It’s how we ended up with a trade policy that has made jobs our biggest export, and overlooks the practices of our so-called trade partners. Meanwhile more than 2 million jobs disappeared in past 18 months. We’re looking at a job loss recovery that may take years, at these levels, because the only “growth” we’re seeing is the result of cutting jobs.
Friday’s monthly jobs report — showing a slower pace of layoffs in July — adds to growing optimism about signs of life in the economy. But this recovery, when it comes, won’t feel like any in memory.
The reason is that consumers — the mainspring of the economy — remain hunkered down. Growth is still coming from cost-cutting and federal spending, not from a pickup in real demand. And with 7 million workers sidelined by this recession — bringing the total number of jobless to nearly 15 million — that headwind likely will be blowing for several years.
(Ironically, the South — where the GOP’s ultra-conservative base is strongest, and home to both religous- and free-market fundamentalism — is ground zero for job losses.)
It’s why we wring our hands over why consumers aren’t rescuing the economy despite losing their jobs and homes at an alarming rate, having to work harder for less, and watching their credit card rates and fees go up (as they use credit cards more often for necessities, like food, medicine, and even tuition), just to name a few things. We wonder why they aren’t spending again, while not allowing ourselves to know what most of them know: things are worse than we’ve been told.
Some 247,000 jobs were lost in July, a number that under ordinary circumstances would send a shudder through the country. It was the smallest monthly loss of jobs since last summer. And for that reason, it was seen as a hopeful sign. The official monthly unemployment rate ticked down from 9.5 percent to 9.4 percent.
But behind the official numbers is a scary story that illustrates the single biggest challenge facing the United States today. The American economy does not seem able to provide enough jobs — and nowhere near enough good jobs — to maintain the standard of living that most Americans have come to expect.
The country has lost a crippling 6.7 million jobs since the Great Recession began in December 2007. No one is predicting a recovery in the foreseeable future powerful enough to replace the millions of jobs that have vanished in this historic downturn.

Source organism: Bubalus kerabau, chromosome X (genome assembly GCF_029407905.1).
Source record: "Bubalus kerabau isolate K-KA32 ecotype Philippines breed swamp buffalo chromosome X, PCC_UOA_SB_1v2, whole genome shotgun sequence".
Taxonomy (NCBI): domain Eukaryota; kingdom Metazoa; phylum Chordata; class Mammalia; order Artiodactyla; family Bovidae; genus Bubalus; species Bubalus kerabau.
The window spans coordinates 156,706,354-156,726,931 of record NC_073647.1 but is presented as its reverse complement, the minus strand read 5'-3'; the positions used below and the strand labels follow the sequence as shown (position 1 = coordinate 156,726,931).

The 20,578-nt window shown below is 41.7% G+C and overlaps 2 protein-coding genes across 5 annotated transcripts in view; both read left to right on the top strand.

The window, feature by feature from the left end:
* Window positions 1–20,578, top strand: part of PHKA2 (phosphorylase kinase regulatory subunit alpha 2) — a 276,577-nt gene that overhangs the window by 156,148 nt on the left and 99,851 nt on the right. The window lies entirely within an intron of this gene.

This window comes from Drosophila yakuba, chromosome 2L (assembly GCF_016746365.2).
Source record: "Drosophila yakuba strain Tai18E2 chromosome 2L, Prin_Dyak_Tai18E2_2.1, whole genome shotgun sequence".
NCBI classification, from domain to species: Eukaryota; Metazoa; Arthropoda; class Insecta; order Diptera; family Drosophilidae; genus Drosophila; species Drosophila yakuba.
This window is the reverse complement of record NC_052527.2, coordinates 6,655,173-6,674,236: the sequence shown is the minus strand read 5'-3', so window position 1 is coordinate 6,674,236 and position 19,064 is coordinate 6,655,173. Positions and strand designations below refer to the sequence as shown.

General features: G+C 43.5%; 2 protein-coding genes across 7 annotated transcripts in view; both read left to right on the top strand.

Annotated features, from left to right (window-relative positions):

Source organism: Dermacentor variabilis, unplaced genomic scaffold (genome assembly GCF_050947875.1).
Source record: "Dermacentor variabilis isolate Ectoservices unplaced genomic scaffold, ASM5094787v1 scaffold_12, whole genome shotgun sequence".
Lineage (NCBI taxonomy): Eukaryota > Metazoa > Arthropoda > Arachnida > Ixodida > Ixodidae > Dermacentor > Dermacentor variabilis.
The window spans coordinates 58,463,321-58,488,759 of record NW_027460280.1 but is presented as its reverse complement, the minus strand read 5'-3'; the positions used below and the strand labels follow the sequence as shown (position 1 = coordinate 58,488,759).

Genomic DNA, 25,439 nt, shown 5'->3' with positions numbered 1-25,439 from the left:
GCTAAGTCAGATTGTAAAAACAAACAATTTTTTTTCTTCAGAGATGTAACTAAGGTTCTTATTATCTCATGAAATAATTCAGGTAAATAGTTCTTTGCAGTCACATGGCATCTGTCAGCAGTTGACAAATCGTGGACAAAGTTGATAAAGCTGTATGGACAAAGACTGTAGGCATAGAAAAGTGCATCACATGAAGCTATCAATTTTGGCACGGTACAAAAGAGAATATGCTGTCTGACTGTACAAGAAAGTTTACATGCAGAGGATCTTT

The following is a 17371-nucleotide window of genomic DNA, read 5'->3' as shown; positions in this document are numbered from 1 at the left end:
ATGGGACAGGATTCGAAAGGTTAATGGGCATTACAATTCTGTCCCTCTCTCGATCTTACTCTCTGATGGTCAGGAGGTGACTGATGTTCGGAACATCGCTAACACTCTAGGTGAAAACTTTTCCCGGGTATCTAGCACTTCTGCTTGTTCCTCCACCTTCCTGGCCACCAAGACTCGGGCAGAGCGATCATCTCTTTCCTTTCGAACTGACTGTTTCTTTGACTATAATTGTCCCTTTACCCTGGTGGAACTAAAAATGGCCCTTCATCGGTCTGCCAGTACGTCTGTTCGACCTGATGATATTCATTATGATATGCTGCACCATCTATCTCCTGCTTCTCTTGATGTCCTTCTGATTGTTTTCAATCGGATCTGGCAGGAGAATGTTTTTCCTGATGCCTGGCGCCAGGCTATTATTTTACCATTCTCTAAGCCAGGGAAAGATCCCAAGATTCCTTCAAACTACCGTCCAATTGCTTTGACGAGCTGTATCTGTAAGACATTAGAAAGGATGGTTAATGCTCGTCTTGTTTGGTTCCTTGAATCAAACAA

And though it seems obvious that we can’t have an economic recovery without (a) getting people back to work and (b) keeping people working, who will be more likely to (c) put money back into the economy as opposed to investing it in Wall Street’s latest as-yet-unregulated exotic financial instrument, we still have to fight the notion that somehow recovery will magically result from making less.
The long-term decline of American manufacturing has depleted our high-tech, cutting-edge industries as much as it has our more venerable sectors. Our furniture makers have lost 60 percent of their productive capacity since 2000, Richard McCormack, the editor of Manufacturing & Technology News, points out in an essay in a new book he has edited, “Manufacturing a Better Future for America.” But at the high end, only one of the world’s top 10 photovoltaic cell manufacturers is American. The United States fell behind China in the value of our high-tech exports in 2004, and we’ve fallen further behind every year since.
What makes the decline of American manufacturing particularly galling is that we’re not falling behind because we’re inefficient: American factories are among the most productive on the planet, as McCormack notes. But alone among the world’s industrial powers, we have left the task of enticing manufacturers not to the federal government but to state and local governments, which try to attract factories and research facilities with tax abatements and public investments that are dwarfed by the efforts of national governments in other lands. China not only throws money at companies looking for a deal for their factories, it also manipulates its currency so that its exports are too cheap for any American manufacturer, no matter how productive or innovative, to match. According to a 2008 report by the global accounting firm KPMG, within five years, China “should become the most influential country in IT and telecom,” while we have done effectively nothing to promote and protect these 21st-century industries.
It’s not just that the United States uniquely lacks an industrial policy. It’s that the United States uniquely has an anti-industrial policy.
Turning that around could help the economy as well as convey some political rewards to an administration that could use some rewards just now. Brown, for instance, is a liberal from a not-famously liberal state, and it’s his support for manufacturing that has won him the votes of the very same white working-class voters who are souring on Obama. At some point, the White House might realize that championing manufacturing is not only necessary economics but smart Democratic politics.